Translated excerpts:

“The girl from Beit-Jan is her father’s victim, but her father is a victim of a traditional society which educated him that murder can get one honour. Yet there are no 2 words as distant from one another as murder and honour.[…]

You can’t get a nicer distinction between honor-shame and integrity guilt culture (or the political systems they engender) than this sentence.

These days, in all minority villages in the country, extra marital relations between men and women are common. This is why such murder cases have become exceptional, but that’s no consolation. Because the traditional society keeps accepting the link between honour and having sex, and the idea that only women should pay the price of dishonour.”

To unpack that. In honor-shame cultures alpha males get points by being sexually virile (i.e., quantity not quality), while females lose honor by not protecting their virtue. As a result, women pay the price of a promiscuous culture of sex on the part of men. (If they were easy, there’d be no honor in nailing them.) I’m interested in his report that “these days” extramarital affairs are common… is that true, or has it always been so? Are they more visible, more easily acknowledged?

War is not the Answer? Depends on the Question.

While on the Cape last week, I saw a number of signs that read “War is not the Answer.” I had only recently brought up this bumper sticker with my students in order to illustrate the problems of liberal cognitive egocentrism: No culture has ever proposed such an idea, with the exception of some messianic groups. Those that have (and survive), live in exile (Jews after Bar Kochba, Tibetans). Indeed, it’s hard not to savor the irony of these well-intentioned folks, living peacefully on the land of the Wampanoags whose plague-decimated numbers were finally reduced to some 400, and completely subjugated by “King Phillip’s War.”

A visit to the sponsoring site of this pacifist sign reveals that it is, indeed, a messianic pacifist group, the Quakers, who arose out of the messianic crucible of the 17th century English Civil War. They address the obvious question: “If war is not the answer, what is?

The practical instruments of negotiation, aid, and development assistance, the psychological instrument of respect for human dignity and equality, and the political instruments of human, juridical, and civil rights provide a more effective, just, and moral answer.

I agree with all of those “instruments” when they are practicable. But in the (hopefully rare) situation where they do not work, applying them actually backfires. Remember Gandhi’s famous non-violent resistance (suicidal) advice to the Jews when dealing with the Nazis — which, alas, too many instinctively followed. Such techniques only work when dealing with people who have a liberal conscience (like the British in India). When dealing with political cultures that seek dominion at any cost, such kindness registers as weakness and triggers aggression, not reconciliation.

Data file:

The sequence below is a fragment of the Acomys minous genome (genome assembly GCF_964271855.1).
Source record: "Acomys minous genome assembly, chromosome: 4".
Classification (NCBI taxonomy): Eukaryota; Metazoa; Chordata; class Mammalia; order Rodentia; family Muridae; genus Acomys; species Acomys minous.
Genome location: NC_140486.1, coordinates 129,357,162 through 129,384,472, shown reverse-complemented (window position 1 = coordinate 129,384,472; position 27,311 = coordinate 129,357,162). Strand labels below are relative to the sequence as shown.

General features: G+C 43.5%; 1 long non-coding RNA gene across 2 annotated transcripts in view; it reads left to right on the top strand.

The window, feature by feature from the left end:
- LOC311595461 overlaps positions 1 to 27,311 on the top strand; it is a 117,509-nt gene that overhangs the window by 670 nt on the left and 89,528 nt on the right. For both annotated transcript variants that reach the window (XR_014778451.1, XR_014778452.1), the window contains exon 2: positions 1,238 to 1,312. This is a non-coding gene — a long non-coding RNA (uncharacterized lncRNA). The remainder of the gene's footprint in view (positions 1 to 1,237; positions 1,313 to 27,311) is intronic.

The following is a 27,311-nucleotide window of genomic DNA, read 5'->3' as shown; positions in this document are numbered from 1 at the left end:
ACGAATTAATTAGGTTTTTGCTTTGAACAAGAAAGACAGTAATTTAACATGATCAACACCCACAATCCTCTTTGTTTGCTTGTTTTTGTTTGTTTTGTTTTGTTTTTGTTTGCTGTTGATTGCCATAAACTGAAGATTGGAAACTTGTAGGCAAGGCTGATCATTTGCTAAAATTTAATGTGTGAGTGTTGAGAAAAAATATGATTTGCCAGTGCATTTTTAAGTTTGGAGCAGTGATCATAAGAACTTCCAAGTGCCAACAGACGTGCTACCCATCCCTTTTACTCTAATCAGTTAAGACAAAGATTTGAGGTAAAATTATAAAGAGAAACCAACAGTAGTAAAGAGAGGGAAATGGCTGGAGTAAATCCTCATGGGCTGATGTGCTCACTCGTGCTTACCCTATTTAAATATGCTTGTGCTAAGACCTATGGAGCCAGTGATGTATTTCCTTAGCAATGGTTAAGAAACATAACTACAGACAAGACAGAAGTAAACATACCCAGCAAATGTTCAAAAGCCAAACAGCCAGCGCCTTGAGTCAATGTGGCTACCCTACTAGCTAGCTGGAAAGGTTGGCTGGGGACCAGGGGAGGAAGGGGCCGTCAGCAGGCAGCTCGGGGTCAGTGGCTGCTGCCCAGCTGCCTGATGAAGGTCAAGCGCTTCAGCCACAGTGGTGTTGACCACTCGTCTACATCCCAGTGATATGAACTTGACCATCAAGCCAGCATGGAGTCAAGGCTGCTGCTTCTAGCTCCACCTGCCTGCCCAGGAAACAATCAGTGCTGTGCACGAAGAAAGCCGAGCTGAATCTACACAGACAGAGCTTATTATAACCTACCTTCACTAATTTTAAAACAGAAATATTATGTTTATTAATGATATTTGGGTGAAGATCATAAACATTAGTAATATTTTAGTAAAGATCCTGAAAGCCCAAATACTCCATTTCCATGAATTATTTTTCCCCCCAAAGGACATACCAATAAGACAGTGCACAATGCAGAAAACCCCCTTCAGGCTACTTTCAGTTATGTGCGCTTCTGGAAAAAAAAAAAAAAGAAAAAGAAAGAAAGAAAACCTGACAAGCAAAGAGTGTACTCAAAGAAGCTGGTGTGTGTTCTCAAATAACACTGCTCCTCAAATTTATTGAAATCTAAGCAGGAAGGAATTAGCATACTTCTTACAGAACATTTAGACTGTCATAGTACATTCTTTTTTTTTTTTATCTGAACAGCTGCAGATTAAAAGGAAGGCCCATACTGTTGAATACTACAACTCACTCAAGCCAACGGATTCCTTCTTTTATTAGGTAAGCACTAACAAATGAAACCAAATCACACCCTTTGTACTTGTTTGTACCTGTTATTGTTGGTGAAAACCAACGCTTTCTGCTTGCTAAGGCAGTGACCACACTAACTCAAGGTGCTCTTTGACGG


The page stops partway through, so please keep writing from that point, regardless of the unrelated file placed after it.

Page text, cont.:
Later today I will be on a committee examining a thesis on the failures of the US Intelligence Community in dealing with the “civilizational Jihad” of the Muslim Brotherhood against the United States. It is a staggering tale of political correctness that renders us dupes to demopaths who have learned to use every principle we treasure in order to dupe us into allowing them to flourish.

CAIR’s mission statement sought “to enhance understanding of Islam, encourage dialogue, protect civil liberties, empower American Muslims, and build coalitions that promote justice and mutual understanding.” This sounds wonderful, but is not the true intent of the organization. The reality is that this is another organization within the [Muslim] Brotherhood running a deception campaign. The Brothers’ real objectives are to use CAIR as an instrument to influence the United States by mounting a public relations campaign under the guise of a civil rights campaign. The Brothers know how to use words and issues in ways that Americans want to hear. In one of the documents there [in the material entered in evidence at the “Holy Land Foundation” trial] is reference to a dictionary of terms that will placate the American public.

If they ever need any help, going to the “Friends'” site will give them all the buzz-words they need.

While meditating on these issues, I ran across the following piece in the Jerusalem Post by Caleb ben-David, one of their more reflective writers. It illustrates the problems of “peace advocacy” in prime-divider cultures where violence — male violence, to be redundant — is a norm.

Apr 24, 2008 12:23 | Updated Apr 25, 2008 1:39
Snap Judgment: The last journey of Pippa Bacca

The killing earlier of this month of Giuseppina Pasqualino di Marineo, “Pippa Bacca,” has received little media comment outside the country of her birth, Italy, and that of her death, Turkey.

It should, though; Bacca was apparently a very special kind of “performance artist,” who saw her life, or at least the way she chose to live it, as her “brush,” and the whole world as her canvas. Tragically, the end of that life turned out not in the way she intended – nor left behind exactly the message that she had hoped it would convey.

Bacca, 33, set off from Milan last March together with fellow artist Silvia Moro on what they dubbed a “Brides on Tour” journey, with both wearing white wedding dresses and taking separate routes from Italy through southern Europe and the Middle East, with the intention of meeting up together at the end here in Jerusalem sometime this month.